Mammoth tusks from Siberia arriving at the London docks in 1924. Retronaut / TopFoto /

By Alyce Collins


INCREDIBLE images show the devastating amount of ivory that was once transported to London’s docks to the aptly named Ivory House when the capital was a key importer of the valuable elephant tusks.

Ivory poaching is still a large threat to Africa’s wildlife.
Retronaut / TopFoto /


In what is now a highly controversial trade, the fascinating black and white images show 1920s ivory merchants at their London warehouse, weighing and measuring the sizeable tusks which were to be later sold at auctions.

The London warehosue was inundated with tusks from Africa.
Retronaut / TopFoto /


Other images show a large expanse of the warehouse floor which is filled with row after row of poached ivory. During its peak in the 1870s, Ivory House was taking in 200 tonnes of ivory in a year, which as a result meant it housed the tusks of up to 4,000 dead elephants.

Two men holding a large tusk before it is sold.
Retronaut / TopFoto /


The shocking photographs indicate the mass scale of ivory poaching, which still occurs to this day, as merchants use large weighing scales to measure three tusks at a time before they were sold.

A tusk being carved.
Retronaut / TopFoto /


The larger tusks were sold to carving centres across Europe where they were delicately carved into ornate decorations, which can be seen in some of the photographs.

Ivory being weighed in 1922.
Retronaut / TopFoto /


The elephant ivory was transported to St Katharine’s Dock in London, as well as other valuable cargoes, which were taken to Ivory House, a large warehouse overlooking the docks.

London Authority’s ivory store in the London docks.
Retronaut / TopFoto /


Until the end of the nineteenth century, 500 tonnes of ivory were imported into London every year, making London one of the most powerful ivory importers there was.

Tusks being weighed before they were cut up for further use.
Retronaut / TopFoto /


The ivory that was brought to Ivory House was sold across the globe and to merchants within the UK who turned the ivory into other products such as billiard balls, piano keys and cutlery.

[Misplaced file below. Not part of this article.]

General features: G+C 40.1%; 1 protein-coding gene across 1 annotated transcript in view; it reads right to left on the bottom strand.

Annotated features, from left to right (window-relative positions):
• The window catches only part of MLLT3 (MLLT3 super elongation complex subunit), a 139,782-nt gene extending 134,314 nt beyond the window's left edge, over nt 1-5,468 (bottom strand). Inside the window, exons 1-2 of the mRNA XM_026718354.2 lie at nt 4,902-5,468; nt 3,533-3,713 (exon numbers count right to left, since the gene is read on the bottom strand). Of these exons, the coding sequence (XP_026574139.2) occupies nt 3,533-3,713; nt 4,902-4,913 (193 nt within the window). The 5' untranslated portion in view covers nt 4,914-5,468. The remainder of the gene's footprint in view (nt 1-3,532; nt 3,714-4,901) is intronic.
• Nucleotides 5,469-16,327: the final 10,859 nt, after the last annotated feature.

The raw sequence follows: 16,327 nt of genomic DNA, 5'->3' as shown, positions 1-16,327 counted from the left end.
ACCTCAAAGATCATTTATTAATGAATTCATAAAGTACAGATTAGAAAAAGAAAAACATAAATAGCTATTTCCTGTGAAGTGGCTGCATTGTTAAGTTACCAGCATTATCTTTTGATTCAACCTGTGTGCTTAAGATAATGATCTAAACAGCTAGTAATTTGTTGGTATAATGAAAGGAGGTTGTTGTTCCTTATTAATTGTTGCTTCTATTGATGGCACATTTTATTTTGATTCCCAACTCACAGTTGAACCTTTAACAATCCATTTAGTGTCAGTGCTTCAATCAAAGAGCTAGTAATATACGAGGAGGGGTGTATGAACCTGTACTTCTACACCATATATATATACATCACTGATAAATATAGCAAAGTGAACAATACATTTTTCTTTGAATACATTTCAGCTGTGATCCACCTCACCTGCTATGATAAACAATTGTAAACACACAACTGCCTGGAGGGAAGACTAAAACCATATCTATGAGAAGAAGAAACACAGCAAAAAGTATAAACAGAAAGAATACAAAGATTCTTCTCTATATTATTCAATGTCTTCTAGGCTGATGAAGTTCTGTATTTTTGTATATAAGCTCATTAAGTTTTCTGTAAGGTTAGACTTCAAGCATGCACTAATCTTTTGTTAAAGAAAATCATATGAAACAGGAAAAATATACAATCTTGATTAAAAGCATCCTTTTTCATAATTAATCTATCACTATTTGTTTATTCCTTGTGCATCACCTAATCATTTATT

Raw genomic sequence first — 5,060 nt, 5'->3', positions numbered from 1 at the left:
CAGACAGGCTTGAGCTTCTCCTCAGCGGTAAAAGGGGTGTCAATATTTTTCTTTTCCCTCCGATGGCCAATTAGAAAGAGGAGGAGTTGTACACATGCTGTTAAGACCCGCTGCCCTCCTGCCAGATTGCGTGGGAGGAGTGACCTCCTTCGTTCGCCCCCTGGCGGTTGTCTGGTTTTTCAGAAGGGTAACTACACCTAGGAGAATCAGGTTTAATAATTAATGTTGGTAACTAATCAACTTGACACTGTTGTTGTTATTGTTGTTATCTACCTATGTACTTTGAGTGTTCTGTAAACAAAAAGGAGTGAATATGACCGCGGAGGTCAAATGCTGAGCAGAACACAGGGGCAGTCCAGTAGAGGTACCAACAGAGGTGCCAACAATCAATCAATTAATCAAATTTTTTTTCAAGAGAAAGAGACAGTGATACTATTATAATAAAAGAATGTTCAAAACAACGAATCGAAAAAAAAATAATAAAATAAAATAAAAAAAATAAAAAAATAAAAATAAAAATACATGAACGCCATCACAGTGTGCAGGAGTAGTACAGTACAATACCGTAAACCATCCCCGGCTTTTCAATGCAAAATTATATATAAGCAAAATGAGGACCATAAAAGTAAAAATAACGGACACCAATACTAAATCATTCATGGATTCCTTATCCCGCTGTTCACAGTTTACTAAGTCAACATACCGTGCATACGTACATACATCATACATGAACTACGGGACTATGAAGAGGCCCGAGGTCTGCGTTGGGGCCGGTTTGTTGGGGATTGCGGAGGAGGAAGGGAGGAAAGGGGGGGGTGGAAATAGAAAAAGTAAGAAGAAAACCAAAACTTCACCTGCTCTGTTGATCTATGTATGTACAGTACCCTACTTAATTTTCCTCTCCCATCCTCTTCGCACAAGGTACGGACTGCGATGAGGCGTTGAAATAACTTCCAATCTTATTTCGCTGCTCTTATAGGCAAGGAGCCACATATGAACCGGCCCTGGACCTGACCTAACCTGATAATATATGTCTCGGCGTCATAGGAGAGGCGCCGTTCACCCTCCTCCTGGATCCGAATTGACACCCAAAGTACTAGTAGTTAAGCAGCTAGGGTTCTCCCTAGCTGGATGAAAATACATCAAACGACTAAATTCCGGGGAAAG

A giant tusk being measured in 1922.
Retronaut / TopFoto /


Following its key role in the poaching and transportation of elephant ivory during the 1920s, the docks were one of the many heavily bombed areas in the Second World War. Ivory House however managed to survive the onslaught of bombings and it has now been turned into numerous high-end apartments along the dock after ivory poaching ceased to lead such a vital role in the UK market.


Ivory House was built in 1858 and is the only original warehouse to still be standing in the St Katharine Docks in the present day. In 1973 it underwent a restoration which transformed the warehouse which was once a hub with ivory poaching, into a complex with apartments, shops and restaurants now filling the space.

At teh Messrs and Meyers & Co. ovry merchants in 1922.
Retronaut / TopFoto /

Ivory hunting has dramatically affected the elephant population throughout Africa, which is estimated to have decreased from 26 million elephants to less than a million in Africa. The illegal poaching of elephants for the precious ivory is the largest threat to elephants in present day.


There are various charities and campaign groups seeking the protection of elephants in the wild, many of which constantly survey areas including Botswana which is a large target for ivory hunters.

Ivory being measured and weighed in the Ivory House on the London docks.
Retronaut / TopFoto /

Earlier in 2018, Theresa May recognised ivory hunting as a problem which needed addressing and she announced that the UK would soon introduce a ban on all ivory sales. This comes after China, who was once one of the biggest importers of ivory, closed its ivory market in 2017.